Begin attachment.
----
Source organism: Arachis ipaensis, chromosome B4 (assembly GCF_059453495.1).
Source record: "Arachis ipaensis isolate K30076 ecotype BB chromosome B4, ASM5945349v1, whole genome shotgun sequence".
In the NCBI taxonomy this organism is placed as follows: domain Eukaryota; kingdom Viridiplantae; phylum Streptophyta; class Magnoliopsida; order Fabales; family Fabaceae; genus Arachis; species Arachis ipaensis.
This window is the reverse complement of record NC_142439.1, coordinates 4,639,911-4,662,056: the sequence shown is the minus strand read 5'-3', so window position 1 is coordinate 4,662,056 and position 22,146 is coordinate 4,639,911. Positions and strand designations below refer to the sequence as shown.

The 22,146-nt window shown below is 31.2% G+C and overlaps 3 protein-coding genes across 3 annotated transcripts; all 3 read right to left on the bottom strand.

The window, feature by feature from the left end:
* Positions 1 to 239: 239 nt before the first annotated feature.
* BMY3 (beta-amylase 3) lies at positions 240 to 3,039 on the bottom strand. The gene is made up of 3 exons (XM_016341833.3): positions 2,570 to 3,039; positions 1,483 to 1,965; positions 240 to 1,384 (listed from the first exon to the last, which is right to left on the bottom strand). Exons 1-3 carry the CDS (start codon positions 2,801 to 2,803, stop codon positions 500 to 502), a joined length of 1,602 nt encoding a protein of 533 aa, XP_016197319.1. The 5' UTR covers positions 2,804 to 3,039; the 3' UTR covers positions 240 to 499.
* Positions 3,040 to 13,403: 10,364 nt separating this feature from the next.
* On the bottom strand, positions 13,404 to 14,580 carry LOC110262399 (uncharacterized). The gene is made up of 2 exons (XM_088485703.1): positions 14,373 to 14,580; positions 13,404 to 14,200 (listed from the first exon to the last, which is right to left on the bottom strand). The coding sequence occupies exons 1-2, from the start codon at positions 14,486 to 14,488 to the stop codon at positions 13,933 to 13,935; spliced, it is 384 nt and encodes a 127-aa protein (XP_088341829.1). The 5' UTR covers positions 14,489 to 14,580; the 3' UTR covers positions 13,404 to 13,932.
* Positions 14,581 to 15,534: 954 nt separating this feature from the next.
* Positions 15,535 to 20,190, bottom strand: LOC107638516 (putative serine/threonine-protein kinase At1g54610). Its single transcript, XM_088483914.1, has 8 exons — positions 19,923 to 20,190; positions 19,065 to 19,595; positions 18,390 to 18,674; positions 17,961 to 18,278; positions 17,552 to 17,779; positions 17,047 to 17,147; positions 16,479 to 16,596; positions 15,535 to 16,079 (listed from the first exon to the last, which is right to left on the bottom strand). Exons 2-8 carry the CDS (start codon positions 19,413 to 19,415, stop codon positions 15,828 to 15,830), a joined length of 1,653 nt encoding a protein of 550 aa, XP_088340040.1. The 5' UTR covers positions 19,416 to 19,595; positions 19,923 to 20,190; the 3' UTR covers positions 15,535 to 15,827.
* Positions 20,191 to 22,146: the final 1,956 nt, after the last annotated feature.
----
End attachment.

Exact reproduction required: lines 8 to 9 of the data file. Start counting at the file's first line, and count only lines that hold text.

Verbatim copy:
* BMY3 (beta-amylase 3) lies at positions 240 to 3,039 on the bottom strand. The gene is made up of 3 exons (XM_016341833.3): positions 2,570 to 3,039; positions 1,483 to 1,965; positions 240 to 1,384 (listed from the first exon to the last, which is right to left on the bottom strand). Exons 1-3 carry the CDS (start codon positions 2,801 to 2,803, stop codon positions 500 to 502), a joined length of 1,602 nt encoding a protein of 533 aa, XP_016197319.1. The 5' UTR covers positions 2,804 to 3,039; the 3' UTR covers positions 240 to 499.
* Positions 3,040 to 13,403: 10,364 nt separating this feature from the next.